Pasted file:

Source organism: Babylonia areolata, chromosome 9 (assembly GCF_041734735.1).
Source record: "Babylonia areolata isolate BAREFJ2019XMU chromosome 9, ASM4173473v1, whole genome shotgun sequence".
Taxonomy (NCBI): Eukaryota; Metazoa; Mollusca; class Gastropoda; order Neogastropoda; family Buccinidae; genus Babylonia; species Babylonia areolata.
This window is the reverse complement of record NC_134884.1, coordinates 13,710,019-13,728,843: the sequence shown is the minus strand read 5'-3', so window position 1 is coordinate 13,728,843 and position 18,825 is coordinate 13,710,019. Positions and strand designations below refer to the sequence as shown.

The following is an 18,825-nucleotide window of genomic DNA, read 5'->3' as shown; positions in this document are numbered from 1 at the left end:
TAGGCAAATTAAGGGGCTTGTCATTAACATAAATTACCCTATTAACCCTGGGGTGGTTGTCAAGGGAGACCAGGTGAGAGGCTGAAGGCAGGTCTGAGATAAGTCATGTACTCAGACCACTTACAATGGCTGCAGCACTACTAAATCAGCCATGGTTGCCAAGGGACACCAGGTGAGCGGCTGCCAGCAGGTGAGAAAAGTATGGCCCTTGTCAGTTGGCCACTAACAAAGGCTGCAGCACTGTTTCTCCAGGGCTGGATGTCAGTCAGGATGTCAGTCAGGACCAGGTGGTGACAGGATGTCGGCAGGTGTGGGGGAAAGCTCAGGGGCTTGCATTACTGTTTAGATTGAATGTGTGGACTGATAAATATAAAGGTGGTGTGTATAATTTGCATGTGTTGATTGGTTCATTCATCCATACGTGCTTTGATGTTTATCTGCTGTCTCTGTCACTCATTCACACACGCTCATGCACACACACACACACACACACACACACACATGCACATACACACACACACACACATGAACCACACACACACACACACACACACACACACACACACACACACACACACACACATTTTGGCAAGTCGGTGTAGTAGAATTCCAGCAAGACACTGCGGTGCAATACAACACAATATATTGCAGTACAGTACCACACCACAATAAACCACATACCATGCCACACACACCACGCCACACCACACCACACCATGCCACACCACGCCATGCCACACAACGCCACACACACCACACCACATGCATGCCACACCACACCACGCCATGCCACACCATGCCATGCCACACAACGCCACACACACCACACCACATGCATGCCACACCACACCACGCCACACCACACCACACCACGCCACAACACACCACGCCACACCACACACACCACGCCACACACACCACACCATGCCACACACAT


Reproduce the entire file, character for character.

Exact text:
Source organism: Babylonia areolata, chromosome 9 (assembly GCF_041734735.1).
Source record: "Babylonia areolata isolate BAREFJ2019XMU chromosome 9, ASM4173473v1, whole genome shotgun sequence".
Taxonomy (NCBI): Eukaryota; Metazoa; Mollusca; class Gastropoda; order Neogastropoda; family Buccinidae; genus Babylonia; species Babylonia areolata.
This window is the reverse complement of record NC_134884.1, coordinates 13,710,019-13,728,843: the sequence shown is the minus strand read 5'-3', so window position 1 is coordinate 13,728,843 and position 18,825 is coordinate 13,710,019. Positions and strand designations below refer to the sequence as shown.

The following is an 18,825-nucleotide window of genomic DNA, read 5'->3' as shown; positions in this document are numbered from 1 at the left end:
TAGGCAAATTAAGGGGCTTGTCATTAACATAAATTACCCTATTAACCCTGGGGTGGTTGTCAAGGGAGACCAGGTGAGAGGCTGAAGGCAGGTCTGAGATAAGTCATGTACTCAGACCACTTACAATGGCTGCAGCACTACTAAATCAGCCATGGTTGCCAAGGGACACCAGGTGAGCGGCTGCCAGCAGGTGAGAAAAGTATGGCCCTTGTCAGTTGGCCACTAACAAAGGCTGCAGCACTGTTTCTCCAGGGCTGGATGTCAGTCAGGATGTCAGTCAGGACCAGGTGGTGACAGGATGTCGGCAGGTGTGGGGGAAAGCTCAGGGGCTTGCATTACTGTTTAGATTGAATGTGTGGACTGATAAATATAAAGGTGGTGTGTATAATTTGCATGTGTTGATTGGTTCATTCATCCATACGTGCTTTGATGTTTATCTGCTGTCTCTGTCACTCATTCACACACGCTCATGCACACACACACACACACACACACACACACATGCACATACACACACACACACACATGAACCACACACACACACACACACACACACACACACACACACACACACACACACACATTTTGGCAAGTCGGTGTAGTAGAATTCCAGCAAGACACTGCGGTGCAATACAACACAATATATTGCAGTACAGTACCACACCACAATAAACCACATACCATGCCACACACACCACGCCACACCACACCACACCATGCCACACCACGCCATGCCACACAACGCCACACACACCACACCACATGCATGCCACACCACACCACGCCATGCCACACCATGCCATGCCACACAACGCCACACACACCACACCACATGCATGCCACACCACACCACGCCACACCACACCACACCACGCCACAACACACCACGCCACACCACACACACCACGCCACACACACCACACCATGCCACACACAT